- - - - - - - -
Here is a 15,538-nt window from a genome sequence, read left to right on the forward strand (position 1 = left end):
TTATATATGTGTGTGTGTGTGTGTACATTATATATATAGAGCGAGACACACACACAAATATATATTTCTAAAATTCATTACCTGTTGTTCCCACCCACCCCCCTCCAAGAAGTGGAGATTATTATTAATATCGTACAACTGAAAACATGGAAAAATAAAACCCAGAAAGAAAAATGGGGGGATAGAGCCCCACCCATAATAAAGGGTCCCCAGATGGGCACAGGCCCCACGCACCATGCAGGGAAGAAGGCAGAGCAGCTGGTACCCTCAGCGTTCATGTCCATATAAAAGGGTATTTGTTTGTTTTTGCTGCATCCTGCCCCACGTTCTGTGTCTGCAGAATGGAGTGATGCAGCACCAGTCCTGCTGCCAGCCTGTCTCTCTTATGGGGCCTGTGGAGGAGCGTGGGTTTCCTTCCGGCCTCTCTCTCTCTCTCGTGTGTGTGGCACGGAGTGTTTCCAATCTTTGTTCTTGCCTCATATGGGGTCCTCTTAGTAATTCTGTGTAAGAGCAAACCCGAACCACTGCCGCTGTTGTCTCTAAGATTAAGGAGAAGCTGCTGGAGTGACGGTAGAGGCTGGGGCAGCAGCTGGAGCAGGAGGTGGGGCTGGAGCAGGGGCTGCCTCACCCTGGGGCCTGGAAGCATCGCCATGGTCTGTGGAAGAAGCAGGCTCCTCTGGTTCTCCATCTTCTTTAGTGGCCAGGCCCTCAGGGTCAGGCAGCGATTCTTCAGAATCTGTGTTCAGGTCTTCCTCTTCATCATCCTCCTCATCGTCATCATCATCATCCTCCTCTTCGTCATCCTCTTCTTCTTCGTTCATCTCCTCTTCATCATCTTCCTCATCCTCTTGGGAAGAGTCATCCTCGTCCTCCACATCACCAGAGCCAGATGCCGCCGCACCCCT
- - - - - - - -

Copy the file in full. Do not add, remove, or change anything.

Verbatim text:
Here is a 15,538-nt window from a genome sequence, read left to right on the forward strand (position 1 = left end):
TTATATATGTGTGTGTGTGTGTGTACATTATATATATAGAGCGAGACACACACACAAATATATATTTCTAAAATTCATTACCTGTTGTTCCCACCCACCCCCCTCCAAGAAGTGGAGATTATTATTAATATCGTACAACTGAAAACATGGAAAAATAAAACCCAGAAAGAAAAATGGGGGGATAGAGCCCCACCCATAATAAAGGGTCCCCAGATGGGCACAGGCCCCACGCACCATGCAGGGAAGAAGGCAGAGCAGCTGGTACCCTCAGCGTTCATGTCCATATAAAAGGGTATTTGTTTGTTTTTGCTGCATCCTGCCCCACGTTCTGTGTCTGCAGAATGGAGTGATGCAGCACCAGTCCTGCTGCCAGCCTGTCTCTCTTATGGGGCCTGTGGAGGAGCGTGGGTTTCCTTCCGGCCTCTCTCTCTCTCTCGTGTGTGTGGCACGGAGTGTTTCCAATCTTTGTTCTTGCCTCATATGGGGTCCTCTTAGTAATTCTGTGTAAGAGCAAACCCGAACCACTGCCGCTGTTGTCTCTAAGATTAAGGAGAAGCTGCTGGAGTGACGGTAGAGGCTGGGGCAGCAGCTGGAGCAGGAGGTGGGGCTGGAGCAGGGGCTGCCTCACCCTGGGGCCTGGAAGCATCGCCATGGTCTGTGGAAGAAGCAGGCTCCTCTGGTTCTCCATCTTCTTTAGTGGCCAGGCCCTCAGGGTCAGGCAGCGATTCTTCAGAATCTGTGTTCAGGTCTTCCTCTTCATCATCCTCCTCATCGTCATCATCATCATCCTCCTCTTCGTCATCCTCTTCTTCTTCGTTCATCTCCTCTTCATCATCTTCCTCATCCTCTTGGGAAGAGTCATCCTCGTCCTCCACATCACCAGAGCCAGATGCCGCCGCACCCCT